Professor David Craig’s bequest of $50,000 which, at his request was directed to Primary Connections, will directly support the publication of four new Student Science Journals for year 5 students to be published in January 2017.

These journals support each curriculum unit and allow students to record all their work for a unit, lesson by lesson. The journals become a valuable record for both students and teachers and are a key component of the enquiry-based teaching and learning model which underpins Primary Connections. 

Visit the Primary Connections website for more information

For a confidential discussion about naming the Academy in your will, please contact the Bequests Manager:

Isobel Griffin MFIA
Australian Academy of Science
GPO Box 783, Canberra ACT 2601

Telephone 02 6201 9400 or email.

Four Year 5 journals, called Desert survivors, What's the matter?, Earth's place in space, and Light shows
Professor David Craig’s bequest supported Primary Connections

Supporting the work of National Committees

The Academy thanks the following organisations who support the valuable work of the Academy’s National Committees.

Mike Smith Student Prize

National Museum Australia

The National Museum of Australia (NMA) and the National Committee for History and Philosophy of Science awards the biennial Mike Smith Student Prize for the History of Australian Science or Australian Environmental History. The NMA provides $6,000 towards this activity: $3,000 for first prize and the remaining towards a presentation ceremony and discretionary runner-up prizes.

The award is presented for an essay based on original research in the fields of environmental history or the history of science in Australia. The NMA and the Academy have awarded the prize since 2006, with the aim of nurturing young scholars and encouraging them to publish their research. In 2013 the prize was re-named after Australian archaeologist and NMA Senior Research Fellow Mike Smith in recognition of his contribution to mentoring young researchers.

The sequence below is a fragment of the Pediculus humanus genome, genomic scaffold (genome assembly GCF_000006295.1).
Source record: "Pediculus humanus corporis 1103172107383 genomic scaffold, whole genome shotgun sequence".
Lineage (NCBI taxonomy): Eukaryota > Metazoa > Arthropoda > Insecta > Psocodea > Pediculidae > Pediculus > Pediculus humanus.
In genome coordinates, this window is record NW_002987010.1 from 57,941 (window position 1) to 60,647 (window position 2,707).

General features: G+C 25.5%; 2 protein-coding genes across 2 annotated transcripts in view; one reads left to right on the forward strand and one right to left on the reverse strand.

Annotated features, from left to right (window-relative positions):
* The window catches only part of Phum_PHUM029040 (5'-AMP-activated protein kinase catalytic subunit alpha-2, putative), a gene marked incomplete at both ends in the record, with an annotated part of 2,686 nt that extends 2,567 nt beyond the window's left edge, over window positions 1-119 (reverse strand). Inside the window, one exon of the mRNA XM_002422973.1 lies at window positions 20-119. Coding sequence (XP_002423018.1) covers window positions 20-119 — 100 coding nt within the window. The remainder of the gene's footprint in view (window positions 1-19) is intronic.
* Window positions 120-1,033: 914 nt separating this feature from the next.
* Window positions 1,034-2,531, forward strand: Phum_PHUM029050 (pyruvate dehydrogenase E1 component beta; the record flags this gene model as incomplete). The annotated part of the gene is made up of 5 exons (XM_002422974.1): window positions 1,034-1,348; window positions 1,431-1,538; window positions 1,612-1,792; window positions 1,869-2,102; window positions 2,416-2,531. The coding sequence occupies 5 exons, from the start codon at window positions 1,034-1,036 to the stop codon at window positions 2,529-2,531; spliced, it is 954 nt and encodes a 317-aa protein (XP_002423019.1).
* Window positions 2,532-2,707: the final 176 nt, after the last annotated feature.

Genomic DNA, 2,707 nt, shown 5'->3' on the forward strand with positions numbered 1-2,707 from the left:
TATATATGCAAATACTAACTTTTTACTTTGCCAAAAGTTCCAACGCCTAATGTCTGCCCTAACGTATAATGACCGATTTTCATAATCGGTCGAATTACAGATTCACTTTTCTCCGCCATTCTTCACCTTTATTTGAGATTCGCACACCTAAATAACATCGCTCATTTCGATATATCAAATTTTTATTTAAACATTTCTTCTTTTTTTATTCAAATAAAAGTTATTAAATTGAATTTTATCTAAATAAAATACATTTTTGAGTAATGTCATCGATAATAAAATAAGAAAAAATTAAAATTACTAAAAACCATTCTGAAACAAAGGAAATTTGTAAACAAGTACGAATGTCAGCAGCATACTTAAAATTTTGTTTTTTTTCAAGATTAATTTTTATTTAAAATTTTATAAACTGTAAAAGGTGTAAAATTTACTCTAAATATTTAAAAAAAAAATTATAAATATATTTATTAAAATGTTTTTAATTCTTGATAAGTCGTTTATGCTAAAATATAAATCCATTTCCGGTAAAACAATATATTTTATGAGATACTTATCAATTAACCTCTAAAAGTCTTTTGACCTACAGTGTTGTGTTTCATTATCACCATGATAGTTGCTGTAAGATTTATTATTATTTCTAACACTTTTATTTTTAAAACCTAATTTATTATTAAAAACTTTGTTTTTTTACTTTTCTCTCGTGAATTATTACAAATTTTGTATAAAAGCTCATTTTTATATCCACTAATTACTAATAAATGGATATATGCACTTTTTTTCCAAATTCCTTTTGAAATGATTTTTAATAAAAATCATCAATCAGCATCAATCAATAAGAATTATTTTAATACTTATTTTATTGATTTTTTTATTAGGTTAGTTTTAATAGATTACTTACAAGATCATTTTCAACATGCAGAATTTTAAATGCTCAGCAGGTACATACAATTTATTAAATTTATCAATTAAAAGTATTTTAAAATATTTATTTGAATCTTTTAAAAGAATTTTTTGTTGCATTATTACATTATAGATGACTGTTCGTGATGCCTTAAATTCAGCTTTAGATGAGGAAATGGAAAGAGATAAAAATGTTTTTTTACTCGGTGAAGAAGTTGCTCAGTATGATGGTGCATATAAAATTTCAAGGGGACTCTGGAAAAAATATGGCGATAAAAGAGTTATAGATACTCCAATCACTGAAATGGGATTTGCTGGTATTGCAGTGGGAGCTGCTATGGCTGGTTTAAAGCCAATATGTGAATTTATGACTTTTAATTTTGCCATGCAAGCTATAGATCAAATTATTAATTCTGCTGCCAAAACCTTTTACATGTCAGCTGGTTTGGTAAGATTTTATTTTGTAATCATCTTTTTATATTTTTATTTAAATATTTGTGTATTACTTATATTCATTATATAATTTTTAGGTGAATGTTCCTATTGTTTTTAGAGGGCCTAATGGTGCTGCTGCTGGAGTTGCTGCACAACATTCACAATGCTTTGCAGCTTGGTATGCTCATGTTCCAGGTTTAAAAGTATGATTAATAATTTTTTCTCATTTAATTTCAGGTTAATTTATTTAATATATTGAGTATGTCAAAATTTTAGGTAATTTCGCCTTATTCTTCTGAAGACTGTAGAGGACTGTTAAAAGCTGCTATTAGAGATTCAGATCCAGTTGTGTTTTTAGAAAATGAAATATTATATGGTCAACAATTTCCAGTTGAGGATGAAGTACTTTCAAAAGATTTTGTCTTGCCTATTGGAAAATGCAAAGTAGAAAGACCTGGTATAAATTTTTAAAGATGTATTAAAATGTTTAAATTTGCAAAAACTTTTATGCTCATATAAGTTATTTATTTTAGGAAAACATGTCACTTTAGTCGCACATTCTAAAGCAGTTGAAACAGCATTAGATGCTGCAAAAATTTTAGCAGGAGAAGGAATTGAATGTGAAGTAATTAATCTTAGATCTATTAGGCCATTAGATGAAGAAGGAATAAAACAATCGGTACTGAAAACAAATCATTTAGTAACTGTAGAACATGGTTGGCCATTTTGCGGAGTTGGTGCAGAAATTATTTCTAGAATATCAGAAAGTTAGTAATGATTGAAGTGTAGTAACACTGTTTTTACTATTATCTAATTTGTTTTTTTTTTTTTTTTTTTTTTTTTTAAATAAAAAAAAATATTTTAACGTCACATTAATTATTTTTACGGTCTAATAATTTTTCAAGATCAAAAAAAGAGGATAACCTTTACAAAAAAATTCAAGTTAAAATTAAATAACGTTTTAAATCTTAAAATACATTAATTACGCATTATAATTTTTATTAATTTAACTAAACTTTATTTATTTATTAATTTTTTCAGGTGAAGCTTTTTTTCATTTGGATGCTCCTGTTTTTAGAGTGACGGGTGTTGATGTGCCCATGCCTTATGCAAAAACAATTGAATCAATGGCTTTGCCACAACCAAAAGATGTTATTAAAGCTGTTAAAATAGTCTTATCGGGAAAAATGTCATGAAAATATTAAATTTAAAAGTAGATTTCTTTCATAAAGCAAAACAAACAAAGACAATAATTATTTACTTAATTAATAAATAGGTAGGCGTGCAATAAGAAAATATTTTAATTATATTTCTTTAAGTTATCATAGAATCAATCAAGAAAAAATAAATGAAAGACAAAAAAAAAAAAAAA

Contributions from Australian societies and organisations to union subscriptions

For Australia to contribute internationally, it is essential that memberships to international unions of the International Council for Science (ICSU) are maintained.

Various Australian societies and organisations contribute towards Australia’s annual subscriptions. In doing so, the Academy forms a partnership with the societies and other organisations via the relevant National Committee for Science. 

The following bodies contribute 50% of related union dues:

  • Australian Institute of Physics—towards the International Union for Pure and Applied Physics
  • Royal Australian Chemical Institute—towards the International Union for Pure and Applied Chemistry
  • Australian Mathematical Science Institute—towards the International Mathematical Union
  • Geoscience Australia—towards the International Union for Geological Sciences